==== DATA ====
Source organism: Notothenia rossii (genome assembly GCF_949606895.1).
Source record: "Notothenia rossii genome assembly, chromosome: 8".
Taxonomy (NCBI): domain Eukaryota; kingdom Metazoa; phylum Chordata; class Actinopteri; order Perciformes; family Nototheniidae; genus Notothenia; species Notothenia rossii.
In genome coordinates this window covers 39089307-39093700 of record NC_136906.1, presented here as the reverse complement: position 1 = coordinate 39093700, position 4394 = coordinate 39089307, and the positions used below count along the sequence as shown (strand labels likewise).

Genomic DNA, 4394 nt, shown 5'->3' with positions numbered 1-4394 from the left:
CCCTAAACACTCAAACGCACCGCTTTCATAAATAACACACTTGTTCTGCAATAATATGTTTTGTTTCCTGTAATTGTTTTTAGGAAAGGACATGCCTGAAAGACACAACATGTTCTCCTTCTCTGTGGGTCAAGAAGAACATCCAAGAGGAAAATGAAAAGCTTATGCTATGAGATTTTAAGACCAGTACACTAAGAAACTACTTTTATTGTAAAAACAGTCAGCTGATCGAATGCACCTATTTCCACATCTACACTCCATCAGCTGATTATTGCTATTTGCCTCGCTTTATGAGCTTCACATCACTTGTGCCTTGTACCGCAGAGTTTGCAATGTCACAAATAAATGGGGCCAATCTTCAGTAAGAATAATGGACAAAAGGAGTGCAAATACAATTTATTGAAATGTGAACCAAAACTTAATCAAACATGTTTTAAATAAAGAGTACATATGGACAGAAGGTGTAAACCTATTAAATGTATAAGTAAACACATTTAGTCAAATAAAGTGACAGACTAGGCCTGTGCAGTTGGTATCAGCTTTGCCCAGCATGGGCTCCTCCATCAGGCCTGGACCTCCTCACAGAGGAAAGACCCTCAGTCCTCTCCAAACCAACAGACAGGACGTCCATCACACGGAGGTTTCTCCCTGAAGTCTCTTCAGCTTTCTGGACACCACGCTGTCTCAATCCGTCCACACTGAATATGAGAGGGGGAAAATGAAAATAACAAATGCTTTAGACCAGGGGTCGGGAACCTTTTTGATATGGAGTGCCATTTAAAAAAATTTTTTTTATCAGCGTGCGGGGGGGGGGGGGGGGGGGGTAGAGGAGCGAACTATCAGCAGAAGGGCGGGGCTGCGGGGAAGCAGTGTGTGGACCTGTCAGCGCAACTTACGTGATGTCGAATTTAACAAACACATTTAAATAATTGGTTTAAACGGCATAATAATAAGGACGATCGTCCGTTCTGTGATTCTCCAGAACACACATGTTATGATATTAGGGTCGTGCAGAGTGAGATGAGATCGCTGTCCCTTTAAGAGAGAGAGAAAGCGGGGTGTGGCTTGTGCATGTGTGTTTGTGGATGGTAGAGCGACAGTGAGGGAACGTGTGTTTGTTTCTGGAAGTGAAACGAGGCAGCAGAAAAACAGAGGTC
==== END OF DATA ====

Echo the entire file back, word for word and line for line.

Source organism: Notothenia rossii (genome assembly GCF_949606895.1).
Source record: "Notothenia rossii genome assembly, chromosome: 8".
Taxonomy (NCBI): domain Eukaryota; kingdom Metazoa; phylum Chordata; class Actinopteri; order Perciformes; family Nototheniidae; genus Notothenia; species Notothenia rossii.
In genome coordinates this window covers 39089307-39093700 of record NC_136906.1, presented here as the reverse complement: position 1 = coordinate 39093700, position 4394 = coordinate 39089307, and the positions used below count along the sequence as shown (strand labels likewise).

Genomic DNA, 4394 nt, shown 5'->3' with positions numbered 1-4394 from the left:
CCCTAAACACTCAAACGCACCGCTTTCATAAATAACACACTTGTTCTGCAATAATATGTTTTGTTTCCTGTAATTGTTTTTAGGAAAGGACATGCCTGAAAGACACAACATGTTCTCCTTCTCTGTGGGTCAAGAAGAACATCCAAGAGGAAAATGAAAAGCTTATGCTATGAGATTTTAAGACCAGTACACTAAGAAACTACTTTTATTGTAAAAACAGTCAGCTGATCGAATGCACCTATTTCCACATCTACACTCCATCAGCTGATTATTGCTATTTGCCTCGCTTTATGAGCTTCACATCACTTGTGCCTTGTACCGCAGAGTTTGCAATGTCACAAATAAATGGGGCCAATCTTCAGTAAGAATAATGGACAAAAGGAGTGCAAATACAATTTATTGAAATGTGAACCAAAACTTAATCAAACATGTTTTAAATAAAGAGTACATATGGACAGAAGGTGTAAACCTATTAAATGTATAAGTAAACACATTTAGTCAAATAAAGTGACAGACTAGGCCTGTGCAGTTGGTATCAGCTTTGCCCAGCATGGGCTCCTCCATCAGGCCTGGACCTCCTCACAGAGGAAAGACCCTCAGTCCTCTCCAAACCAACAGACAGGACGTCCATCACACGGAGGTTTCTCCCTGAAGTCTCTTCAGCTTTCTGGACACCACGCTGTCTCAATCCGTCCACACTGAATATGAGAGGGGGAAAATGAAAATAACAAATGCTTTAGACCAGGGGTCGGGAACCTTTTTGATATGGAGTGCCATTTAAAAAAATTTTTTTTATCAGCGTGCGGGGGGGGGGGGGGGGGGGGTAGAGGAGCGAACTATCAGCAGAAGGGCGGGGCTGCGGGGAAGCAGTGTGTGGACCTGTCAGCGCAACTTACGTGATGTCGAATTTAACAAACACATTTAAATAATTGGTTTAAACGGCATAATAATAAGGACGATCGTCCGTTCTGTGATTCTCCAGAACACACATGTTATGATATTAGGGTCGTGCAGAGTGAGATGAGATCGCTGTCCCTTTAAGAGAGAGAGAAAGCGGGGTGTGGCTTGTGCATGTGTGTTTGTGGATGGTAGAGCGACAGTGAGGGAACGTGTGTTTGTTTCTGGAAGTGAAACGAGGCAGCAGAAAAACAGAGGTC